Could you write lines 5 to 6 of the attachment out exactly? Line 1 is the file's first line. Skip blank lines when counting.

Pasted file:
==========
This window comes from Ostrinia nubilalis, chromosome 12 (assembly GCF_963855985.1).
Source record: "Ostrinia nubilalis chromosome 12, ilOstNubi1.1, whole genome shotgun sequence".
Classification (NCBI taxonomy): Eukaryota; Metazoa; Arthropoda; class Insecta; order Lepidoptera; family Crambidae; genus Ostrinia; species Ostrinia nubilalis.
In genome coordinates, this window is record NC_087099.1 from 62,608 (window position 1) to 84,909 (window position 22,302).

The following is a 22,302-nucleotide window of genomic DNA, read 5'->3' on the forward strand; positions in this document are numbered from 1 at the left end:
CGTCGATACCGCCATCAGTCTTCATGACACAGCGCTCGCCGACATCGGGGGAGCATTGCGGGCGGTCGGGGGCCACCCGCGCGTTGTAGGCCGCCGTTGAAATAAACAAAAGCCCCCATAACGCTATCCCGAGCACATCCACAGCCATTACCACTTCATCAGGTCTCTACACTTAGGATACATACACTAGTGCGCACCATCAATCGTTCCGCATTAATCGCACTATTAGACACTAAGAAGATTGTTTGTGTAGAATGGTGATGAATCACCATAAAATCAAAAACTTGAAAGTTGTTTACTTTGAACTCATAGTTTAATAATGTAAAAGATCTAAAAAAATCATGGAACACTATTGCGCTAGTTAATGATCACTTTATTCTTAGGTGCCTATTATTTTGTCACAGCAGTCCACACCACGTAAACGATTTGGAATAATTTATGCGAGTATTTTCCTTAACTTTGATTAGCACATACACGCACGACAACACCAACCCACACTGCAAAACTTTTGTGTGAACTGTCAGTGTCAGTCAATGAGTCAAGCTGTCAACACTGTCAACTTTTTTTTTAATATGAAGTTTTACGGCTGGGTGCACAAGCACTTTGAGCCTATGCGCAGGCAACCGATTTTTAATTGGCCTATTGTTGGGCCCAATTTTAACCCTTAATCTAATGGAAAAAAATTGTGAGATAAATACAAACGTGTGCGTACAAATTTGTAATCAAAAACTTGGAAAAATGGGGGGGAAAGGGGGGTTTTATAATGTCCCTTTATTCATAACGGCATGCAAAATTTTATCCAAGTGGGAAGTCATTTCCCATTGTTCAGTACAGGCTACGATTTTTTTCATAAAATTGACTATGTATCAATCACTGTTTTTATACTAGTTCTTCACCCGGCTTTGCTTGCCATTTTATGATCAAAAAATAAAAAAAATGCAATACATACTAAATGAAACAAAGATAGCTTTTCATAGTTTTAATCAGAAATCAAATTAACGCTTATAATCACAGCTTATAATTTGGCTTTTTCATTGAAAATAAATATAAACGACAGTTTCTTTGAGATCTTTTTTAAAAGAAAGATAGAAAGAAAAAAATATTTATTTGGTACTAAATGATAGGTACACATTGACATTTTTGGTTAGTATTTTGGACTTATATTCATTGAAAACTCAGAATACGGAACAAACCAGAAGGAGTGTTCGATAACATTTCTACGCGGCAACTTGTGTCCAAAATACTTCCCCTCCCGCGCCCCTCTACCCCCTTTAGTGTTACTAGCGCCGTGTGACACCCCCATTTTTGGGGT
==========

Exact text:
The following is a 22,302-nucleotide window of genomic DNA, read 5'->3' on the forward strand; positions in this document are numbered from 1 at the left end:
CGTCGATACCGCCATCAGTCTTCATGACACAGCGCTCGCCGACATCGGGGGAGCATTGCGGGCGGTCGGGGGCCACCCGCGCGTTGTAGGCCGCCGTTGAAATAAACAAAAGCCCCCATAACGCTATCCCGAGCACATCCACAGCCATTACCACTTCATCAGGTCTCTACACTTAGGATACATACACTAGTGCGCACCATCAATCGTTCCGCATTAATCGCACTATTAGACACTAAGAAGATTGTTTGTGTAGAATGGTGATGAATCACCATAAAATCAAAAACTTGAAAGTTGTTTACTTTGAACTCATAGTTTAATAATGTAAAAGATCTAAAAAAATCATGGAACACTATTGCGCTAGTTAATGATCACTTTATTCTTAGGTGCCTATTATTTTGTCACAGCAGTCCACACCACGTAAACGATTTGGAATAATTTATGCGAGTATTTTCCTTAACTTTGATTAGCACATACACGCACGACAACACCAACCCACACTGCAAAACTTTTGTGTGAACTGTCAGTGTCAGTCAATGAGTCAAGCTGTCAACACTGTCAACTTTTTTTTTAATATGAAGTTTTACGGCTGGGTGCACAAGCACTTTGAGCCTATGCGCAGGCAACCGATTTTTAATTGGCCTATTGTTGGGCCCAATTTTAACCCTTAATCTAATGGAAAAAAATTGTGAGATAAATACAAACGTGTGCGTACAAATTTGTAATCAAAAACTTGGAAAAATGGGGGGGAAAGGGGGGTTTTATAATGTCCCTTTATTCATAACGGCATGCAAAATTTTATCCAAGTGGGAAGTCATTTCCCATTGTTCAGTACAGGCTACGATTTTTTTCATAAAATTGACTATGTATCAATCACTGTTTTTATACTAGTTCTTCACCCGGCTTTGCTTGCCATTTTATGATCAAAAAATAAAAAAAATGCAATACATACTAAATGAAACAAAGATAGCTTTTCATAGTTTTAATCAGAAATCAAATTAACGCTTATAATCACAGCTTATAATTTGGCTTTTTCATTGAAAATAAATATAAACGACAGTTTCTTTGAGATCTTTTTTAAAAGAAAGATAGAAAGAAAAAAATATTTATTTGGTACTAAATGATAGGTACACATTGACATTTTTGGTTAGTATTTTGGACTTATATTCATTGAAAACTCAGAATACGGAACAAACCAGAAGGAGTGTTCGATAACATTTCTACGCGGCAACTTGTGTCCAAAATACTTCCCCTCCCGCGCCCCTCTACCCCCTTTAGTGTTACTAGCGCCGTGTGACACCCCCATTTTTGGGGT